Right. She was basically saying, I think, that upgrades, even substantial upgrades, don't count. It only counts if you're literally building a brand new facility. Right, right. Which whacked 90% off of the alleged new sources out of the program.

Yeah. I mean, as I said a moment ago, one of the conditions was you had to make a net reduction in the overall air pollution of a plant as well as put the best controls on. And her regulation said, all you have to do is make a near equal reduction. You can actually have an increase, and then you wouldn't have to do all the other things that came with a permit program. So NRDC sued NRDC versus Gorsuch, and we won in the US Court of Appeals for District of Columbia Circuit.

David Roberts

The D.C. Circuit said basically that Gorsuch's interpretation of the Clean Air Act was — what? Just facially unreasonable?

David Doniger

Well, it got squirrelier than that, because there had been two prior cases about other parts of New Source Review, as it appears in other parts of the Clean Air Act. And in the first case, which was decided in the middle seventies, the D.C. Circuit had said, "You can't do this. The stationary source definition is what it is and you can't change it." In the second case, however, a different panel of the same court said, "Well, that particular program is only about limiting how much worse things get in the clean areas of the country. So you may do this, you may do the definition, which narrows the scope of the Vermont program."

And then our case came up third. And the court said, "Well, the law doesn't seem to be so clear one way or the other, but we have a law of the circuit, a law of this court, that when the program is one to make the air cleaner, you can't do this. And when it's one to limit how much the air gets dirtier, you can do this." And since our case fell in the first group, they ruled in our favor against EPA. And that decision was written by Judge Ginsburg, later to become Justice Ginsburg. So the Reagan administration took the case up to the Supreme Court.

And what the Supreme Court decided was, first, that NRDC hadn't shown this was unambiguous. This source definition that included all the projects — we hadn't shown it was unambiguous. So the court concluded that what Congress had done was leave the EPA some room to decide what the definition of source should be. In other words, what the scope of the permit program should be. And the court went on to reprimand the D.C. Circuit for its decision rule, which was just pure policymaking by judges.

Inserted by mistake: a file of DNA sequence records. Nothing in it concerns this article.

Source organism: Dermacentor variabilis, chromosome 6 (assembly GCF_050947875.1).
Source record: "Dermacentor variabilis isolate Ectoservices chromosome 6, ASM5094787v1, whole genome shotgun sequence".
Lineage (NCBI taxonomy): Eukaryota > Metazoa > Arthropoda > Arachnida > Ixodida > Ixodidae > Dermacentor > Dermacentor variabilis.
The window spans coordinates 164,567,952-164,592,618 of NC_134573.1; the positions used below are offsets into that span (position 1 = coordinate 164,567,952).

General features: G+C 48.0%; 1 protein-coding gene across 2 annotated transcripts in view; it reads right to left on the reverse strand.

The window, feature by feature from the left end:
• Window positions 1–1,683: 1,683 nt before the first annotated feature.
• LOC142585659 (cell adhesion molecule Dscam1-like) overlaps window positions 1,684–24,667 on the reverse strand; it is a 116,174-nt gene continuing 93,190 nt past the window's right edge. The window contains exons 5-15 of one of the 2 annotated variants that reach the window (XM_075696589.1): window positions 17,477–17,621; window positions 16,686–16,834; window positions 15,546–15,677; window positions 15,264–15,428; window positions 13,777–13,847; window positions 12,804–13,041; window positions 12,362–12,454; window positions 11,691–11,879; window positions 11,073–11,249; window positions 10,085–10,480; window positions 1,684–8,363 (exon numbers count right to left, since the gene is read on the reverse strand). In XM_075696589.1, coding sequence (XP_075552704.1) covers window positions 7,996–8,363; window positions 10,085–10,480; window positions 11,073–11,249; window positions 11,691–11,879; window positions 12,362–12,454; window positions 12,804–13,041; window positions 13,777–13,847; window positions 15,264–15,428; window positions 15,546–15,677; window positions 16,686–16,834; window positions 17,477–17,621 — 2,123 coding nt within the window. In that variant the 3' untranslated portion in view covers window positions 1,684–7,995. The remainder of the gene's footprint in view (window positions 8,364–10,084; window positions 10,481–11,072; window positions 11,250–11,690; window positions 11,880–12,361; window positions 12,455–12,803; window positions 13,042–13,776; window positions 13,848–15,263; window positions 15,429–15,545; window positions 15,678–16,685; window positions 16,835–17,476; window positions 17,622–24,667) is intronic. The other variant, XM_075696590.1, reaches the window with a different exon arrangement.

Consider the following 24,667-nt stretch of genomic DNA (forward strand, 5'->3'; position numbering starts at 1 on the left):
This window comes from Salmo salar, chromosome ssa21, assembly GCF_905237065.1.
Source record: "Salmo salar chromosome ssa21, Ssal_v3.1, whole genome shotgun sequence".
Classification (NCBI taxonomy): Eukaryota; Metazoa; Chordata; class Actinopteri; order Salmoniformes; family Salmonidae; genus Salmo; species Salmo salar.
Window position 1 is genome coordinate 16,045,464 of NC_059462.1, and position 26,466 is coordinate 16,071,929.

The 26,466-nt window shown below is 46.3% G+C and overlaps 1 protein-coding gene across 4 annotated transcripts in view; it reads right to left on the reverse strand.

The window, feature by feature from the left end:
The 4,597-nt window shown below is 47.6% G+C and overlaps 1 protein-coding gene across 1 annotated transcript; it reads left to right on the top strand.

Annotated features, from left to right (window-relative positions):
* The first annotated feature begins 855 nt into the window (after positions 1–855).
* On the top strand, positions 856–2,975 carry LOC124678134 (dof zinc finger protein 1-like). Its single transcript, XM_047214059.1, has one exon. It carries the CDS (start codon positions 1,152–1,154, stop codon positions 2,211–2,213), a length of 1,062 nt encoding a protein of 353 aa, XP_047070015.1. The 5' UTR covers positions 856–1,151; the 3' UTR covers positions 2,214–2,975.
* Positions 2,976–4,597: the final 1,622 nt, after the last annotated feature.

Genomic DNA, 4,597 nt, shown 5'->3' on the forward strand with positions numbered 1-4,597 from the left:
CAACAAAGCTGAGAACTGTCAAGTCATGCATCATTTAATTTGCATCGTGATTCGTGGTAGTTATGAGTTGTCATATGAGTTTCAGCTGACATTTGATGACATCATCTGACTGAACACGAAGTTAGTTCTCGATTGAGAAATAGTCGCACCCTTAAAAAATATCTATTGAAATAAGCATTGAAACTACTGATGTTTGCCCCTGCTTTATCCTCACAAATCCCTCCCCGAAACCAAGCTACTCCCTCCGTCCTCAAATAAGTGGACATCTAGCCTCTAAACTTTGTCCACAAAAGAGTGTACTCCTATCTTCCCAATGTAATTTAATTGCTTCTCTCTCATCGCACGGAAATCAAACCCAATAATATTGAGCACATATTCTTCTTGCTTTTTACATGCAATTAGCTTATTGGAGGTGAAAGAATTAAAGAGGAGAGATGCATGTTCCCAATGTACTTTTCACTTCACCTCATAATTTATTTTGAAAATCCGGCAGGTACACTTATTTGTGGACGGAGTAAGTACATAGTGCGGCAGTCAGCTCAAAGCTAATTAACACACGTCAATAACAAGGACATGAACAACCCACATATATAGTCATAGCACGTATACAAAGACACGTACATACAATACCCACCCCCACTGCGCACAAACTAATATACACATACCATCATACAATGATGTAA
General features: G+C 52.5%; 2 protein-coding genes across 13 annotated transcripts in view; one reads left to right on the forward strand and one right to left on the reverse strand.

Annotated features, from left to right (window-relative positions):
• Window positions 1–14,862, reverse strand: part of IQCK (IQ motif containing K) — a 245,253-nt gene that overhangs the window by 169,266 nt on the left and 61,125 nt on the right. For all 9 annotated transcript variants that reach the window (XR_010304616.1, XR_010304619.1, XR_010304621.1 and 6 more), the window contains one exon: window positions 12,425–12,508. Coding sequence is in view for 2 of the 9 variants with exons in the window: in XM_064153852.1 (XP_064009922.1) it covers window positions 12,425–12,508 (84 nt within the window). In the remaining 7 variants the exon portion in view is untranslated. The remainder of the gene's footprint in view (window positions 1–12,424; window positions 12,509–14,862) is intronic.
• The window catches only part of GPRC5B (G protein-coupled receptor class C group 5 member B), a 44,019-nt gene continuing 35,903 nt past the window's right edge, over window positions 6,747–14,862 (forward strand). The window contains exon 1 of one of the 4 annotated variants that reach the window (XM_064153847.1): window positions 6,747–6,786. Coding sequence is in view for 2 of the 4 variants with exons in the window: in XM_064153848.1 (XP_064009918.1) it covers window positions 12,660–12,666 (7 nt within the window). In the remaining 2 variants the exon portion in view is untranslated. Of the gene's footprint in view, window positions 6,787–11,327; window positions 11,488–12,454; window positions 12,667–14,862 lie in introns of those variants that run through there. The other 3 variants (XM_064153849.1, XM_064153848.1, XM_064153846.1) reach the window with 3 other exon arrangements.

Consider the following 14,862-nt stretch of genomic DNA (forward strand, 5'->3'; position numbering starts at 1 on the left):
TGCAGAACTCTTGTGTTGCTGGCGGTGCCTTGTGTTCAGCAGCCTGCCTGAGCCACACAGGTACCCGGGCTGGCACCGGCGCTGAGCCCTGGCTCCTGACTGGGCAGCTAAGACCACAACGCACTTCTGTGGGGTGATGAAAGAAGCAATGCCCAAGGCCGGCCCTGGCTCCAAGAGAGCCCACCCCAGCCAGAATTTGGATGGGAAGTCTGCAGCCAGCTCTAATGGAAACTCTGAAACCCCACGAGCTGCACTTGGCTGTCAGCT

David Roberts

Right. Judicial activism.

David Doniger

Right. And so Justice Stevens, writing for the full court, actually six members of the court, three were absent, said, "Look, when Congress has written a statute and told an agency exactly what it wants to do, when the law is unambiguous and clear, both the agency and the courts have to observe that." But in their view, this is a case where Congress had written a law with some space for the agency to make some choices. And there, he said, the judges should respect the choices made by the politically accountable agencies because Congress and the agencies who work for the president are responsive to the voters, whereas the judges are unelected.

David Roberts

Right. The quote is, "In such a case, federal judges who have no constituency have a duty to respect legitimate policy choices made by those who do." This will come back later, so I wanted to get that on the record.

David Doniger

Yes. And the first part of that decision is equally important, that when the law is unambiguous, the agencies and the courts have to follow it. But the controversy now is about the many instances in which things are somewhat ambiguous, or whether Congress has — either deliberately or because it was just something they couldn't foresee — they've used some words that have reasonable interpretations that go from A to B. And does the role of the courts is if the agency has chosen something which is totally outside the range Congress left — an unreasonable interpretation. Well, then they should be slapped down.

David Roberts

This is the legendary Chevron Doctrine. It's a two-step test. Right?

David Doniger

Right.

David Roberts

So the first is, did Congress speak unambiguously? And if it did, then the agency just has to do what Congress said.

David Doniger

Yes. And we were contending in this case that the definition of a stationary source was unambiguous. The court didn't agree with us, and then they went on to define step two.

David Roberts

Right. So the second part of the test is, if it's ambiguous, then defer to the agency.

David Doniger

If the agency has made a reasonable choice, not a wacko choice. And I'll give you one example of a wacko — thing that didn't survive. For example, in the Clean Water Act, there is a term, the total maximum daily limit (TMDL) for water pollution. And this is later in the Reagan administration, the EPA tried to define the limits as annual averages. And the D.C. Circuit, following Chevron, said, "Look, there may be some play in what daily means. It could mean a daily from twelve noon to twelve noon, or it could mean a 24 hours average, but it can't mean an annual average."